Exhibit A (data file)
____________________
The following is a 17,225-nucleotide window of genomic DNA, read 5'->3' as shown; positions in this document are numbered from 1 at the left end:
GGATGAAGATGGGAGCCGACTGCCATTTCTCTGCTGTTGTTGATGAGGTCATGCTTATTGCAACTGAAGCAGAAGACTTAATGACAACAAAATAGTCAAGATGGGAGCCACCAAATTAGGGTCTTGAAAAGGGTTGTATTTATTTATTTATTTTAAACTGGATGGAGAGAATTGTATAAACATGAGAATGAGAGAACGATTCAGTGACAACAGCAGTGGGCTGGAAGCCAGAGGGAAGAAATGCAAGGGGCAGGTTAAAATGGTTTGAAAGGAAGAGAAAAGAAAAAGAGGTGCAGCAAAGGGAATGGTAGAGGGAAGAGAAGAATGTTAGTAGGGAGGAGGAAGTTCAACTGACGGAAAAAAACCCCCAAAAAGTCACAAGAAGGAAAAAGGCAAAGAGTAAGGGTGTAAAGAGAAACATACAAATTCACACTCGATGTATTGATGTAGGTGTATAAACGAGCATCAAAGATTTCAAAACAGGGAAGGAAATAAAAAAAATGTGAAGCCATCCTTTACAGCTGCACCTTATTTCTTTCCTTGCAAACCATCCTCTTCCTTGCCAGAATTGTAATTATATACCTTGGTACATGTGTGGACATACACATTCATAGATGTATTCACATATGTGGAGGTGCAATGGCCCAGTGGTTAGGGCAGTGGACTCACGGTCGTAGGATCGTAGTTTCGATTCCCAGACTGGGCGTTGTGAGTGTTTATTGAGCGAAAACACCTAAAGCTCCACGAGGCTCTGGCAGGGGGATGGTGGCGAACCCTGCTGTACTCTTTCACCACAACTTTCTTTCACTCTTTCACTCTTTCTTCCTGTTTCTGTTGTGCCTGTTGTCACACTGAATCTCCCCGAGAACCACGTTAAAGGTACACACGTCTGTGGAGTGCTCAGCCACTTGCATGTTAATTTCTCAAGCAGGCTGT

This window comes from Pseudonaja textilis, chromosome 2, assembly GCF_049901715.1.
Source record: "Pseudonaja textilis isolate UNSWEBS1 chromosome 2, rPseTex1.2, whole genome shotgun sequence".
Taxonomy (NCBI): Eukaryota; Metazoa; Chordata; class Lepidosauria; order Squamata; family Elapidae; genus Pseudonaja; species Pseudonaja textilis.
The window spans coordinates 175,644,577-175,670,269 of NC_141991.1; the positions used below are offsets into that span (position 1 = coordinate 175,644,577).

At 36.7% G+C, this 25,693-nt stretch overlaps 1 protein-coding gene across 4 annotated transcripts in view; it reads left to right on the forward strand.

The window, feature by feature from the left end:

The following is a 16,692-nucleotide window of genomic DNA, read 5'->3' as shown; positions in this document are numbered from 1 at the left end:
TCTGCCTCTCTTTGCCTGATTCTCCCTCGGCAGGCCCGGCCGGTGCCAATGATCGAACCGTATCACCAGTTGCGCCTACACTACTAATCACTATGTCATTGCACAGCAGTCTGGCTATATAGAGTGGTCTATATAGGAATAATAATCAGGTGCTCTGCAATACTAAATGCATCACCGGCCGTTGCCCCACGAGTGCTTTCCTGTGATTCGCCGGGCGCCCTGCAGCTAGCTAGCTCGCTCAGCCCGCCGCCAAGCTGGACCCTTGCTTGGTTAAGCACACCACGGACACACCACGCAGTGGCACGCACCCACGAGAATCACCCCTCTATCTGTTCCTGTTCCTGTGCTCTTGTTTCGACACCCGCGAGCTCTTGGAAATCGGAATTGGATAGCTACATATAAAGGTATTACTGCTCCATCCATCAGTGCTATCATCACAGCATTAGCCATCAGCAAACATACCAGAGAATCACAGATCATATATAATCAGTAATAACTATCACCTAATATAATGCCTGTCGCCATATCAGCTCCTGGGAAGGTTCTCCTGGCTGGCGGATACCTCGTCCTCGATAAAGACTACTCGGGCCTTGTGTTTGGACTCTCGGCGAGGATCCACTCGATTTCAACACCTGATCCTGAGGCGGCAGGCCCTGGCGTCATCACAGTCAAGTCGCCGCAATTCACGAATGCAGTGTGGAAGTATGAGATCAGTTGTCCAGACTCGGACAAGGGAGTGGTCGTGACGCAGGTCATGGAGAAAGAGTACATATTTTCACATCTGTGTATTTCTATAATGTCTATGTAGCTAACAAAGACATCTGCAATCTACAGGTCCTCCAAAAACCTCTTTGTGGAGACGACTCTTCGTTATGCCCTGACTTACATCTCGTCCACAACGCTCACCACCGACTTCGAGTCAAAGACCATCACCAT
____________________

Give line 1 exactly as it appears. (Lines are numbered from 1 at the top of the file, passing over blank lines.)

The following is a 17,225-nucleotide window of genomic DNA, read 5'->3' as shown; positions in this document are numbered from 1 at the left end: